As with so many other bands, things were going great for Orthodox—what with the new album and a successful tour—until COVID-19. They’ve joined thousands of others around the world on indefinite hiatus. As hard as it’s been on the group, it’s perhaps been hardest on Evans, who had just relocated to a new city and was building a new life around a new band.

“As far as playing shows and stuff, there’s nothing going on,” says Evans. “And because I moved from South Carolina to here, I haven’t been able to get any benefits or anything. But I’m ok. I just don’t know how long this is going to be.”

When it comes to writing riffs, I always think of crazy Slipknot stuff. It’s got to be fast, it’s got to be punchy, it’s got to be heavy, it’s got to be something crazy.

When we spoke with Evans, we discussed Orthodox’s current situation, what it’s like playing in one of his favorite bands, his expanding role in the group, and why, despite everything, he’s still glad to be playing metal in Nashville.

You’ve only been in Orthodox for a couple of years, but you’ve made a big impact. How did you come to join the band?
I saw Orthodox as a fan back in 2016 at a show in Nashville. I didn’t know anything about them. I loved their whole dynamic. They released Sounds of Loss, and I was super, super into that record. It was one of my favorite records from 2017. But I didn’t think I would ever end up in the band. I knew Mike White, who plays drums for them. So one time when Orthodox came to town he told me they were down a guitarist. I confronted him at a show and said, “Hey man, if you guys need a guitarist, I’m not doing anything. Let me know.” He said he would give the word to Adam.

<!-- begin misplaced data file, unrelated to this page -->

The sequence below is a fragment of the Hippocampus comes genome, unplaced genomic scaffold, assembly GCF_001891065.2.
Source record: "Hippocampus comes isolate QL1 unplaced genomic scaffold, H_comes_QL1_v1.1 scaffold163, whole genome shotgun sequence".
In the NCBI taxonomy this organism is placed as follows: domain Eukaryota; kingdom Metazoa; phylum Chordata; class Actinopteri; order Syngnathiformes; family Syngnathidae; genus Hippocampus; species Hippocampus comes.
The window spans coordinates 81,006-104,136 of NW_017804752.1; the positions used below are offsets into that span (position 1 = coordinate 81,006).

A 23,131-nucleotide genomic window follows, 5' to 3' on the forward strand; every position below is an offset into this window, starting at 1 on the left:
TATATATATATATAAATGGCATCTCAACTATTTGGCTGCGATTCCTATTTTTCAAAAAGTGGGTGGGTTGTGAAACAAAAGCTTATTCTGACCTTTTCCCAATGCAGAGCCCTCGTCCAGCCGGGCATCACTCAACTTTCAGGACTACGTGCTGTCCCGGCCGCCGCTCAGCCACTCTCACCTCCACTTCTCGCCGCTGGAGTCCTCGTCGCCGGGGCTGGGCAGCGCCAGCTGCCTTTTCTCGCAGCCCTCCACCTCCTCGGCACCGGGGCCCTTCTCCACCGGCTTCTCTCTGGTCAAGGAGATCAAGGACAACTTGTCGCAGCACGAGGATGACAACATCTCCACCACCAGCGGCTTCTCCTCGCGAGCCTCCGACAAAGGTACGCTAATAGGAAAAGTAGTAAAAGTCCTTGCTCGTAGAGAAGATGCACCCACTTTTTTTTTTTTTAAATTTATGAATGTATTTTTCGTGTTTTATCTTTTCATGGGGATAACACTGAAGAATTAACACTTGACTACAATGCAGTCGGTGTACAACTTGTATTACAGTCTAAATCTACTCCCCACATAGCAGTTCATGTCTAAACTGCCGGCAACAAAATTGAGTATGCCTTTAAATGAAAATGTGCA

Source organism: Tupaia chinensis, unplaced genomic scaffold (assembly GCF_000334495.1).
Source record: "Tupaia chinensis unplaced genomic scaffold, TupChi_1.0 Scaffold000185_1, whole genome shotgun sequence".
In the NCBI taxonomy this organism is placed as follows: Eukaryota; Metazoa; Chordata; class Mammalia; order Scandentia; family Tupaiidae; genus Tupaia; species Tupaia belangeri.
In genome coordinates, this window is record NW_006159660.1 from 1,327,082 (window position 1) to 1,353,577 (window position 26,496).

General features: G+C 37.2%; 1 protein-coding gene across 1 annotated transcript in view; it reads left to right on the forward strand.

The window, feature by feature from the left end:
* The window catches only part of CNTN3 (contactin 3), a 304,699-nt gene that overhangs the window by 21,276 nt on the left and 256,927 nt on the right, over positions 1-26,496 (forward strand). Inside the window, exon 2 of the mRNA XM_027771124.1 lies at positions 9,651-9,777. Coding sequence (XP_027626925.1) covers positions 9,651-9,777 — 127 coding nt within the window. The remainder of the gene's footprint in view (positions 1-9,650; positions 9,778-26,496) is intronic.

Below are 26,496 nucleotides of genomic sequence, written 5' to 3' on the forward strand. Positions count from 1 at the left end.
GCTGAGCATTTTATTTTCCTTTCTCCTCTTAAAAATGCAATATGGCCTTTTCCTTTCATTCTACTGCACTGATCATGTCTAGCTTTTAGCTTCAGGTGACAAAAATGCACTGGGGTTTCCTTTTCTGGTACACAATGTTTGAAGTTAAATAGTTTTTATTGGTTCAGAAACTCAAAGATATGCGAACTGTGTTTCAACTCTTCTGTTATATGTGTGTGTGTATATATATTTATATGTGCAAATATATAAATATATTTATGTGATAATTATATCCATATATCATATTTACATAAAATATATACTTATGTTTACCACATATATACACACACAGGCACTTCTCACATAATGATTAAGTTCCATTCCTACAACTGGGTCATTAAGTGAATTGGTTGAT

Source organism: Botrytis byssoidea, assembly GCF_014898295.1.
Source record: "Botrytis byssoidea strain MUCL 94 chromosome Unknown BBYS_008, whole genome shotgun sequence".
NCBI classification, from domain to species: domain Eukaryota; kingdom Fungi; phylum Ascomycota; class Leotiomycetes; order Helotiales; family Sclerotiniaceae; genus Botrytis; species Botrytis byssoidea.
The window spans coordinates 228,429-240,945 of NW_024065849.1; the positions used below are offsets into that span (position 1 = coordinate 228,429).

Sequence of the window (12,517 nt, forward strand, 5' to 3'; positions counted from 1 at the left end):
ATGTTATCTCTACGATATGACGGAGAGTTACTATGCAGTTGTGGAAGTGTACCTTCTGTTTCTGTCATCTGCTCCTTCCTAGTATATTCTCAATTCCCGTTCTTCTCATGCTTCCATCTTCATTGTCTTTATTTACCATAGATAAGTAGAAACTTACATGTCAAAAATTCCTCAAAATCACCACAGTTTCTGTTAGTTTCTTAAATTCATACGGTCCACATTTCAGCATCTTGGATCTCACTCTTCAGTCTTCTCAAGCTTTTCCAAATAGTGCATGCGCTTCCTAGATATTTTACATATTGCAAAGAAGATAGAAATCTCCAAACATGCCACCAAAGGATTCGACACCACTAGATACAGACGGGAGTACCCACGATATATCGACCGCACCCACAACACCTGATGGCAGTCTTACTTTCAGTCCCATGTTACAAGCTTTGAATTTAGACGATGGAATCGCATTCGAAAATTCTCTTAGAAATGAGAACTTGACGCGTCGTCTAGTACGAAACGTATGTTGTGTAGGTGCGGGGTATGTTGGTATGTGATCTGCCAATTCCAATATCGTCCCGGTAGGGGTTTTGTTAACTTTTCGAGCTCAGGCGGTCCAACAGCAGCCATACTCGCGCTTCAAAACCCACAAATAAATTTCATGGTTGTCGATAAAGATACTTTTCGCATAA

Following that, Adam DMs me on Instagram. I gave him my number, and he texted me this huge paragraph about, “Hey man, we have this tour coming up in November—a full U.S. tour with Left Behind and Spite. If you want to fill in on guitar, that’d be awesome.” I was actually already in Nashville with a few of my friends, hanging out. I thought, “This is crazy!” I didn’t expect it at all. The offer was set. I accepted it. We all meshed pretty well. Things took off from there.

I did that first tour with Orthodox in November 2018. Same for our bassist, Shiloh Krebs. We found out that the dynamic is pretty sick, and we all mesh pretty well together. Eventually, it came to be, “Hey, do you guys want to play full time?” Then, in 2019, Adam asked me if I wanted to start helping him write the new record.